The goal of color management is to compensate for the color distortion caused by the input and output devices, ensure that the color data is converted in a repeatable manner, and meet professional requirements, and ultimately establish color expression that does not vary from device to device. This is mainly achieved by the "device color calibration" approach.

In theory, the color profile should be based on widely accepted standards. The International Color Consortium has developed such a color space standard ICC-Profile and the necessary Color Management Module for modular hardware and software environments. Through these standard documents, the colors are input or output. Convert to a color space that is not affected by the device.

Apple Computer's MacOS operating system fully supports the ColorSync color management system. ColorSync is based on the technology developed by Linotype-Hell (now the pre-press of Heidelberg) and handles color conversion. This ColorSync software coordinates the operating system, applications, ICC-Profile and CMM, and can even switch between different module systems using different color conversion methods. Microsoft Corporation acquired the permission of the prepress department of Heidelberg and used ICM technology in the Windows operating system.

The truth of color management:

When an image is scanned or photographed with a digital camera, the result must be viewed on the display. Here is the first pass. Both of these devices need to be calibrated and a calibration curve determined to compensate for the difference. To calibrate the input device, a reference file is needed, usually a color slide, containing a color test strip, which should be consistent with the IT8 standard for all device color profiles. The original can be measured with a spectrophotometer, but of course, this step can also be omitted using a measured color value document. The second step, using a spectrophotometer to measure an actual scanned image, compares the results with the previously stored reference data and creates a set of differential values. This is the profile supported by the corresponding software, which can be used to convert the scanned data into a color space that does not vary from device to device. The same method is used to calibrate the display screen, proofer, and final output device.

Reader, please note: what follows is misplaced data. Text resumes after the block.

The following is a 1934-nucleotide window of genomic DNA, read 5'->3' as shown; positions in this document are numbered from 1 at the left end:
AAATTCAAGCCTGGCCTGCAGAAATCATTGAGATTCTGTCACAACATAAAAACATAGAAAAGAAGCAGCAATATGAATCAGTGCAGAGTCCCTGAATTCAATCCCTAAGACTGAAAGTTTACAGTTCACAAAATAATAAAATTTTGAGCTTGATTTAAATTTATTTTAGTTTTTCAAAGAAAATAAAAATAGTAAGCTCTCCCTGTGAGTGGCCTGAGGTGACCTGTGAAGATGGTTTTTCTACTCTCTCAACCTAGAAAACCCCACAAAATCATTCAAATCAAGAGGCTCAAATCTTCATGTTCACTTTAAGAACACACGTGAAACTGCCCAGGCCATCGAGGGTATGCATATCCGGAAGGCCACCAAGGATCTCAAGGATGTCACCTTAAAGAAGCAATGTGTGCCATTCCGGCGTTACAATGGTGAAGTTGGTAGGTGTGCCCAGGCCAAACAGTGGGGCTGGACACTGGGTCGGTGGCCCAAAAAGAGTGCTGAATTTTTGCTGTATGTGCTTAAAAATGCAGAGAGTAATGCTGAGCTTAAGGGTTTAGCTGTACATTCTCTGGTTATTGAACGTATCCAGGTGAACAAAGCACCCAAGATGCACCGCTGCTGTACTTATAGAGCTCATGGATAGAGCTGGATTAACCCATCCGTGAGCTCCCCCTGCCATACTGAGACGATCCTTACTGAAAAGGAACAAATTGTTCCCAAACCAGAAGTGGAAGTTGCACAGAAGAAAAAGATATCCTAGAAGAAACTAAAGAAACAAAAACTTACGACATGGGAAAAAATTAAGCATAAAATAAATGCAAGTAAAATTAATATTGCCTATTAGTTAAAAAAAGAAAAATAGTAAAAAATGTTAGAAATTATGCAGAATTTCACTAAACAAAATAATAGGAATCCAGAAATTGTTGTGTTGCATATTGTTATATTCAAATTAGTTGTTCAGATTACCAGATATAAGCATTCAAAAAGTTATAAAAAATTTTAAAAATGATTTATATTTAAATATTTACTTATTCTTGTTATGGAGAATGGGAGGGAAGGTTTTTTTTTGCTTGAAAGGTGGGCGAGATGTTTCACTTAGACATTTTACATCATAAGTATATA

Printers introduce uncertainties:

Naturally, the final printed output is the final test of color management. Standard color control strips have been designed as the printer color scale, so the color reproduction quality of prints can be verified on printed sheets. However, due to the inherent limitations of the offset printing process itself and the large number of variables that need to be maintained, considerable instabilities are added to this process, and the Profile can only calibrate one device under a specific data set. It is very important that the printing conditions remain unchanged. Ink, ink fountain settings, paper and even temperature and humidity will affect the quality of printed products.

Prospects:

In fact, due to the weaknesses in the process, various devices require different profiles and processing schemes, and color management cannot always achieve the desired results. As long as one link in the production process is not properly calibrated or an incorrect or outdated profile is used, the entire process is compromised. Manufacturers also recognize these issues and have embarked on effective color management solutions, including powerful calibration tools designed for a wide range of devices.

In fact, color management technology has not been widely used. Some people are hesitant about this complex issue. The numerous tools and systems on the market have not only failed to help potential users find directions, but have also made them even more confused. What's more, many of the explanations for "color management" are arbitrarily fluctuating, and various arguments only narrowly address certain aspects, rather than describing the technology as a whole. And, essentially, the fundamental problem of color is completely a subjective phenomenon, which makes it difficult to control.

In any case, however, the days when color management can be used to ensure the faithful reproduction of high-quality print colors are not far off. In fact, as this article explains, there is an urgent need to push color management forward.

Author/Yang Yongfei